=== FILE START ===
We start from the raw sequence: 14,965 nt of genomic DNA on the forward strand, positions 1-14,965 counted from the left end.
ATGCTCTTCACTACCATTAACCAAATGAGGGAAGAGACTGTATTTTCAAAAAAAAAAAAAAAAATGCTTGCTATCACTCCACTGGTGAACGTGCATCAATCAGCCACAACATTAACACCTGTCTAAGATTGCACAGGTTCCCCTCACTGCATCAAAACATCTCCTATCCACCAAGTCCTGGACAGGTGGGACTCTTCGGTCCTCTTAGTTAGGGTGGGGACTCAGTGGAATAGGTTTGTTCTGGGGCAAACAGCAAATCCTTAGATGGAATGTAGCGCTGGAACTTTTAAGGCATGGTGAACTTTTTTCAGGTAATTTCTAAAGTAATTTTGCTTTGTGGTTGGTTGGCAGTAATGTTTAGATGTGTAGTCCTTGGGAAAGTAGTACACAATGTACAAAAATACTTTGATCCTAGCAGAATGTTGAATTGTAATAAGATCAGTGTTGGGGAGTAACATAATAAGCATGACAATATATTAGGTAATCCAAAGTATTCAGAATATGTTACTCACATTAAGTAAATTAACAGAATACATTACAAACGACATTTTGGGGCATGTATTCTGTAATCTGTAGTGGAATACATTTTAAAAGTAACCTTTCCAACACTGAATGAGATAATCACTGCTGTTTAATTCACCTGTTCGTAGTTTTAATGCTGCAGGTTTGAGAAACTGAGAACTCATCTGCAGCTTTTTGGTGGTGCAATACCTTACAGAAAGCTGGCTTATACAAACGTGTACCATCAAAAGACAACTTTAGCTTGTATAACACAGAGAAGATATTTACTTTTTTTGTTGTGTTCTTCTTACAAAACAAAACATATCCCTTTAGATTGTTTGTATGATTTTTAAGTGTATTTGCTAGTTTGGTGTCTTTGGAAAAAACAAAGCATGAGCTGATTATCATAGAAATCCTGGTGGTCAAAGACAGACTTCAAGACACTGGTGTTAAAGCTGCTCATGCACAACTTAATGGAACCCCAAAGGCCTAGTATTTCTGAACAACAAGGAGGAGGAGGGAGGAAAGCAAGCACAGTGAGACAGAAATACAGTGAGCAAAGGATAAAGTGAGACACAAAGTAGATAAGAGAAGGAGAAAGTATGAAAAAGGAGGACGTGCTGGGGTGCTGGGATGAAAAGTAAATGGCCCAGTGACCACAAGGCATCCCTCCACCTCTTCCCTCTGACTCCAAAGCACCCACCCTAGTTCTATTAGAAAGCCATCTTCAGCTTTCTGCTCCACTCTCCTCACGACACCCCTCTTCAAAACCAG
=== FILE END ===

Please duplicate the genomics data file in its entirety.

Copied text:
We start from the raw sequence: 14,965 nt of genomic DNA on the forward strand, positions 1-14,965 counted from the left end.
ATGCTCTTCACTACCATTAACCAAATGAGGGAAGAGACTGTATTTTCAAAAAAAAAAAAAAAAATGCTTGCTATCACTCCACTGGTGAACGTGCATCAATCAGCCACAACATTAACACCTGTCTAAGATTGCACAGGTTCCCCTCACTGCATCAAAACATCTCCTATCCACCAAGTCCTGGACAGGTGGGACTCTTCGGTCCTCTTAGTTAGGGTGGGGACTCAGTGGAATAGGTTTGTTCTGGGGCAAACAGCAAATCCTTAGATGGAATGTAGCGCTGGAACTTTTAAGGCATGGTGAACTTTTTTCAGGTAATTTCTAAAGTAATTTTGCTTTGTGGTTGGTTGGCAGTAATGTTTAGATGTGTAGTCCTTGGGAAAGTAGTACACAATGTACAAAAATACTTTGATCCTAGCAGAATGTTGAATTGTAATAAGATCAGTGTTGGGGAGTAACATAATAAGCATGACAATATATTAGGTAATCCAAAGTATTCAGAATATGTTACTCACATTAAGTAAATTAACAGAATACATTACAAACGACATTTTGGGGCATGTATTCTGTAATCTGTAGTGGAATACATTTTAAAAGTAACCTTTCCAACACTGAATGAGATAATCACTGCTGTTTAATTCACCTGTTCGTAGTTTTAATGCTGCAGGTTTGAGAAACTGAGAACTCATCTGCAGCTTTTTGGTGGTGCAATACCTTACAGAAAGCTGGCTTATACAAACGTGTACCATCAAAAGACAACTTTAGCTTGTATAACACAGAGAAGATATTTACTTTTTTTGTTGTGTTCTTCTTACAAAACAAAACATATCCCTTTAGATTGTTTGTATGATTTTTAAGTGTATTTGCTAGTTTGGTGTCTTTGGAAAAAACAAAGCATGAGCTGATTATCATAGAAATCCTGGTGGTCAAAGACAGACTTCAAGACACTGGTGTTAAAGCTGCTCATGCACAACTTAATGGAACCCCAAAGGCCTAGTATTTCTGAACAACAAGGAGGAGGAGGGAGGAAAGCAAGCACAGTGAGACAGAAATACAGTGAGCAAAGGATAAAGTGAGACACAAAGTAGATAAGAGAAGGAGAAAGTATGAAAAAGGAGGACGTGCTGGGGTGCTGGGATGAAAAGTAAATGGCCCAGTGACCACAAGGCATCCCTCCACCTCTTCCCTCTGACTCCAAAGCACCCACCCTAGTTCTATTAGAAAGCCATCTTCAGCTTTCTGCTCCACTCTCCTCACGACACCCCTCTTCAAAACCAG